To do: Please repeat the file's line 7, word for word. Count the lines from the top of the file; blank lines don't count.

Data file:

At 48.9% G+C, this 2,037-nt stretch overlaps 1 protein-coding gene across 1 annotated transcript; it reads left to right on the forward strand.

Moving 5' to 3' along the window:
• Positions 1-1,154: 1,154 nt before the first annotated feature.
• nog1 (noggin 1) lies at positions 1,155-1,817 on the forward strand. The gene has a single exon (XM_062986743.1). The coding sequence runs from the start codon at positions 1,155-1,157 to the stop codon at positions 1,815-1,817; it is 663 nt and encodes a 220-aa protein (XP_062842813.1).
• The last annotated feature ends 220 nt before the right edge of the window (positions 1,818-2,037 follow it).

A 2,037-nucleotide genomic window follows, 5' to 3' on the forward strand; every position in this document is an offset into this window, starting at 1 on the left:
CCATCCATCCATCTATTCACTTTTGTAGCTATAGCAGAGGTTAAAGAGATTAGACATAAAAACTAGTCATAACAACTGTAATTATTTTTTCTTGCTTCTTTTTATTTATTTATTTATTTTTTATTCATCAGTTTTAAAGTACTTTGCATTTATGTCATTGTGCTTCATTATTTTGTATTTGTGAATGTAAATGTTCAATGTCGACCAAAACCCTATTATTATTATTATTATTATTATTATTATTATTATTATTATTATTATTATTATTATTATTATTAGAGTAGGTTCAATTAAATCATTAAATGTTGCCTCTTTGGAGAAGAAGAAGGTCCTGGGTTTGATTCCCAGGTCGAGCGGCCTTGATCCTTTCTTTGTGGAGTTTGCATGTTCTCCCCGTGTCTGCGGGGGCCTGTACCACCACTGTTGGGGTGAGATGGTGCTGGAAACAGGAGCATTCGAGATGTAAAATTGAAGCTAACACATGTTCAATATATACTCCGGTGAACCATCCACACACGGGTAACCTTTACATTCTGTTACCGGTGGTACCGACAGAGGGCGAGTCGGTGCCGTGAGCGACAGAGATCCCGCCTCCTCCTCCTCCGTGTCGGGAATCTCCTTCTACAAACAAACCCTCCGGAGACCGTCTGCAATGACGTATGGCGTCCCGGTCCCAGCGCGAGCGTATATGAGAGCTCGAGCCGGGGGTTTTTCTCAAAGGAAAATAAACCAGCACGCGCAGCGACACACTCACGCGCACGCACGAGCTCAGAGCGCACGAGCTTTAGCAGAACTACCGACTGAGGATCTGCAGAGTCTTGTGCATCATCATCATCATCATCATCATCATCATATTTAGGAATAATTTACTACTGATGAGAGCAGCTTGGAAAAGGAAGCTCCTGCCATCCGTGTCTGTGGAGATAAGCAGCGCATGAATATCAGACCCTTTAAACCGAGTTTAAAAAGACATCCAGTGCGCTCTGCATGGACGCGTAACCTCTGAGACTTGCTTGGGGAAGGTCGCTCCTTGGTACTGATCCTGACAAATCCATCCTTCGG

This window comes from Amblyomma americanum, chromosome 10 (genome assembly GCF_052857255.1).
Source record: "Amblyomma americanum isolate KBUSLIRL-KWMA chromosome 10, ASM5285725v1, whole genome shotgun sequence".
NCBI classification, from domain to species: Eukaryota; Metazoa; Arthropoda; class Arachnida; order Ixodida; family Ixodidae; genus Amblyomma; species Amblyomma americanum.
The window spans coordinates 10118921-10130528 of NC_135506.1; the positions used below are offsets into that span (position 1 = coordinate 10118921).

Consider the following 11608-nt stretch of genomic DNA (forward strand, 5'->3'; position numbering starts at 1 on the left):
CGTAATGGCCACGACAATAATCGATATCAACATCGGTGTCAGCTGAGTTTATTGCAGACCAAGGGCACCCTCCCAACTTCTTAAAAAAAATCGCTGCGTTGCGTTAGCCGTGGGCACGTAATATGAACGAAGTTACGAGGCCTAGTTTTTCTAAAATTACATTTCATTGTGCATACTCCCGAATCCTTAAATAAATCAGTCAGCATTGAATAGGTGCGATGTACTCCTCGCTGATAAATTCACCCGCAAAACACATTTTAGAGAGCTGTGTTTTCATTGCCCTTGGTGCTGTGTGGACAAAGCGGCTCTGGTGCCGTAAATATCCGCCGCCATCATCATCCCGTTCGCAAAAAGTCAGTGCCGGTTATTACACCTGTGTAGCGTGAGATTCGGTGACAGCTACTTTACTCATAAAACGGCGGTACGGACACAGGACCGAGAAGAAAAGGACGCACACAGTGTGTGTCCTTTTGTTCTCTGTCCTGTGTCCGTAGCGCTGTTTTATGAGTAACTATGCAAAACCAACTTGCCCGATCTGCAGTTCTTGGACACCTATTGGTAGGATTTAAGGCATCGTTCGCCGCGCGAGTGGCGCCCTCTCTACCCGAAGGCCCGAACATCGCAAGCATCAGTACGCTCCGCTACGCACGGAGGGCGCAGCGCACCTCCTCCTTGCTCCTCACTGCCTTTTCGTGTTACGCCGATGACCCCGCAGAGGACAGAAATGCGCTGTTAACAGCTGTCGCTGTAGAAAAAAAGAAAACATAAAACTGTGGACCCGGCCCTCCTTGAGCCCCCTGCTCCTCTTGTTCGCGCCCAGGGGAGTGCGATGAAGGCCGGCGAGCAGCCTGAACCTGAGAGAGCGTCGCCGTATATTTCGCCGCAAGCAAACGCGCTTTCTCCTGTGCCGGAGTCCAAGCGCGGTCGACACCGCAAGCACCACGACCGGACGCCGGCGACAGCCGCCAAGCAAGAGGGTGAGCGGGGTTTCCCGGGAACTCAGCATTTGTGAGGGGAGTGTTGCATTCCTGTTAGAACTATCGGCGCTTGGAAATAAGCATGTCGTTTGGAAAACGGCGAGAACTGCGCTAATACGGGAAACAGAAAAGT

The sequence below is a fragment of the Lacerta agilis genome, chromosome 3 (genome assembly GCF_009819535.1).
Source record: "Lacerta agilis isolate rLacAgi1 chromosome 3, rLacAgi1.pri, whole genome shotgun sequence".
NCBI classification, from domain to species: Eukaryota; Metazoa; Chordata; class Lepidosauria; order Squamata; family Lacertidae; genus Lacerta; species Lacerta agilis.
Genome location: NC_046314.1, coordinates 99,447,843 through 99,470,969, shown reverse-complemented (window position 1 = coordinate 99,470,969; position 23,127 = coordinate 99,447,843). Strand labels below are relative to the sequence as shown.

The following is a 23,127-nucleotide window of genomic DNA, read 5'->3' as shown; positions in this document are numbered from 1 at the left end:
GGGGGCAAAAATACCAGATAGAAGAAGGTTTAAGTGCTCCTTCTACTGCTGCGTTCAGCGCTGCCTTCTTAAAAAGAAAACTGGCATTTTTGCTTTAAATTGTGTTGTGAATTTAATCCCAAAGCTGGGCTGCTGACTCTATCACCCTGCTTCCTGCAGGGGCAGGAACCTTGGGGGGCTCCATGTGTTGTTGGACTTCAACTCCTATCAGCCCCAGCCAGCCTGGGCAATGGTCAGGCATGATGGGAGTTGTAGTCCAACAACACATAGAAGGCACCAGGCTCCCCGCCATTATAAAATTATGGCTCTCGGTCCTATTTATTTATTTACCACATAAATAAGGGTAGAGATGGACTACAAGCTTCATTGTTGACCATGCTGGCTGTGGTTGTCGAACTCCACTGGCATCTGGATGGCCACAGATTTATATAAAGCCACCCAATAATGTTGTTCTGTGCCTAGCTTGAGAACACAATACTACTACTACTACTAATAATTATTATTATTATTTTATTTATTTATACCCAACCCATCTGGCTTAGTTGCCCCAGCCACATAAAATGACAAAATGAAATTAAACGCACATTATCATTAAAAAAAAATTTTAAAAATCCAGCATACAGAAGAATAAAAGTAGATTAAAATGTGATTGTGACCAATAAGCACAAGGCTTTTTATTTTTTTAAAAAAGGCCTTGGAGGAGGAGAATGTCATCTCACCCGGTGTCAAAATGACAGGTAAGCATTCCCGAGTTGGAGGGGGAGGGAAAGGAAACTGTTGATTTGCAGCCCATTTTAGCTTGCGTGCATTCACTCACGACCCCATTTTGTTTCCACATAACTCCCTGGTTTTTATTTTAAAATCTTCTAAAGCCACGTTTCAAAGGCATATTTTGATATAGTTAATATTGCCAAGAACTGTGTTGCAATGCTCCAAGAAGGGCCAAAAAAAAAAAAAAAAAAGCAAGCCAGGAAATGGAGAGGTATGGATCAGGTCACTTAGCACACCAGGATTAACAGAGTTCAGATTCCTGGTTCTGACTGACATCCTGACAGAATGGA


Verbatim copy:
CCATCCATCCATCTATTCACTTTTGTAGCTATAGCAGAGGTTAAAGAGATTAGACATAAAAACTAGTCATAACAACTGTAATTATTTTTTCTTGCTTCTTTTTATTTATTTATTTATTTTTTATTCATCAGTTTTAAAGTACTTTGCATTTATGTCATTGTGCTTCATTATTTTGTATTTGTGAATGTAAATGTTCAATGTCGACCAAAACCCTATTATTATTATTATTATTATTATTATTATTATTATTATTATTATTATTATTATTATTATTATTAGAGTAGGTTCAATTAAATCATTAAATGTTGCCTCTTTGGAGAAGAAGAAGGTCCTGGGTTTGATTCCCAGGTCGAGCGGCCTTGATCCTTTCTTTGTGGAGTTTGCATGTTCTCCCCGTGTCTGCGGGGGCCTGTACCACCACTGTTGGGGTGAGATGGTGCTGGAAACAGGAGCATTCGAGATGTAAAATTGAAGCTAACACATGTTCAATATATACTCCGGTGAACCATCCACACACGGGTAACCTTTACATTCTGTTACCGGTGGTACCGACAGAGGGCGAGTCGGTGCCGTGAGCGACAGAGATCCCGCCTCCTCCTCCTCCGTGTCGGGAATCTCCTTCTACAAACAAACCCTCCGGAGACCGTCTGCAATGACGTATGGCGTCCCGGTCCCAGCGCGAGCGTATATGAGAGCTCGAGCCGGGGGTTTTTCTCAAAGGAAAATAAACCAGCACGCGCAGCGACACACTCACGCGCACGCACGAGCTCAGAGCGCACGAGCTTTAGCAGAACTACCGACTGAGGATCTGCAGAGTCTTGTGCATCATCATCATCATCATCATCATCATCATATTTAGGAATAATTTACTACTGATGAGAGCAGCTTGGAAAAGGAAGCTCCTGCCATCCGTGTCTGTGGAGATAAGCAGCGCATGAATATCAGACCCTTTAAACCGAGTTTAAAAAGACATCCAGTGCGCTCTGCATGGACGCGTAACCTCTGAGACTTGCTTGGGGAAGGTCGCTCCTTGGTACTGATCCTGACAAATCCATCCTTCGG